Patriotism, Privilege, and the Importance of Sticking Around in Difficult Times
I actually feel quite guilty that I’m not going to be in the States on January 20. I feel like I really should be there in Washington with the millions of other women who are going to give the giant finger to the orange man. But I’ll do what I can from over here. — performer Amanda Palmer, who revealed in a recent interview that she’s procured a 5-year visa to Australia
Which Canadian city should you move to? — The Oregonian
Dear [White, Hetero, Cisgender, Middle Class, Agnostic, Educated People of Privilege Who Are Leaving Because Of The Election],
I understand why the Republican [political, economic, social] agenda is disgusting to you. They horrify me, as well. However, I was surprised at hearing so many people like you make the decision to jump ship completely — especially because a Trump administration is so unlikely to actually affect you or your quality of life. If you ride out of this country on your high horse, I hope you understand that you can never return.
Part of being an American is recognizing this country’s origins in the republic—the city-state. The selected few, representing the higher will of the many. The system we have represents centuries of hard work, patience, and struggle. Each generation labors to improve the prospects of the next — that’s how it works. To me, American citizenship means dedication to this country and its ideals in all conditions, good and bad. Object if you want, protest if you want, make your feelings known. But don’t run away just to save your own white skin, and come carpetbagging back in four years “just to see if things are better yet.” The minute you abandon us, you give up your right to call yourself an American.
Let me explain why you, the one who jokes about moving to Canada, will be the last person affected. Let me think. What kind of person makes these jokes? You are probably white, with a savings account. If you have children, your child attends a public school in a neighborhood with the right amount of cultural diversity. She is watched, at all times, by good, safe people. You can afford to protect her. You likely have a job that is not dependent on natural resources, cyber security, international trade, or the financial markets. You are the one who quips that “Trump will make punk great again.” You show off your education by pointing to previous golden ages of art, literature, and film that managed to thrive under fascist regimes. You say you’ll “work for change” from your yoga mat in [Berlin, Melbourne, Toronto]. You have no skin in the game.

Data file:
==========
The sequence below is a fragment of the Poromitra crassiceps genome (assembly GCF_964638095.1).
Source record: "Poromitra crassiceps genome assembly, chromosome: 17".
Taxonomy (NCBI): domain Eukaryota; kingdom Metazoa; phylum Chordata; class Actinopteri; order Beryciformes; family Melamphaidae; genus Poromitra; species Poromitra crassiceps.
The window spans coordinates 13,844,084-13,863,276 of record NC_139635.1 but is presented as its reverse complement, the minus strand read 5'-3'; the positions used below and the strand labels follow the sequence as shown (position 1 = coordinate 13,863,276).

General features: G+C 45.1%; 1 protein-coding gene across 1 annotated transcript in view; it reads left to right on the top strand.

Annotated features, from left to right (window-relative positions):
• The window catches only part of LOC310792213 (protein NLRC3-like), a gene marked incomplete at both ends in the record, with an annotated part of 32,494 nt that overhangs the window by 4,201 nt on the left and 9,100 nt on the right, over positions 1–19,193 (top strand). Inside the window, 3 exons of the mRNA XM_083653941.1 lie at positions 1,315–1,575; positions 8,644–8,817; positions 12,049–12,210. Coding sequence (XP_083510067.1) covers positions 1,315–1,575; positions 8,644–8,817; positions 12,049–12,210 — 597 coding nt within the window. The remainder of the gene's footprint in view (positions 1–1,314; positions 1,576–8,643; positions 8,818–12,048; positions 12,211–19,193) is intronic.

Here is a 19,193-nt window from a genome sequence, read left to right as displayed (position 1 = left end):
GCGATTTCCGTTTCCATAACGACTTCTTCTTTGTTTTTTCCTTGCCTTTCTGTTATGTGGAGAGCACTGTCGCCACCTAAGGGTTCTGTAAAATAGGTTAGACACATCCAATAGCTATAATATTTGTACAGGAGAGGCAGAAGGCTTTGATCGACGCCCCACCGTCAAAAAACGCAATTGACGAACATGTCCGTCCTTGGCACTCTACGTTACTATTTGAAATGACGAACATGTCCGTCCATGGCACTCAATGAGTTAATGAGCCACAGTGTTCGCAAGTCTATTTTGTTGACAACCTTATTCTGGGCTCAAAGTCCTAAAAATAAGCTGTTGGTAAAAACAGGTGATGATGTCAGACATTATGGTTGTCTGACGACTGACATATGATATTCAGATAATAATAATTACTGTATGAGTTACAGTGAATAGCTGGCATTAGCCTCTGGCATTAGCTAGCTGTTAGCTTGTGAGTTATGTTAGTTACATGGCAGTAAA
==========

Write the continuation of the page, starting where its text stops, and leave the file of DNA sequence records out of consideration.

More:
The issue, in my observation, is your blindness to your privilege: the privilege to be last.
In comparison, I draw your attention to the actions of my [not-white, queer, transgender, working class, Jewish and Muslim, informally or incompletely educated, non-privileged person] friends. These are the ones who will be first, if Trump makes good on his threats to build a wall, outlaw traditional Muslim clothing, crack down on dissenters, and register and imprison non-whites. Not you. You’ll be safe in your condo while your child learns how to count in Mandarin. Is that your style of patriotism? Teddy Roosevelt said, “Patriotism means to stand by the country.” Yet, the Canadian immigration website crashed on Election Night. Is this patriotism?
None of the rest of us is going anywhere. The day after the election, many of us protested, donated to the ACLU, gathered in action meetings, and started planning what the fuck to do. We knew that leaving, and leaving America in the hands of this administration, is simply not an option.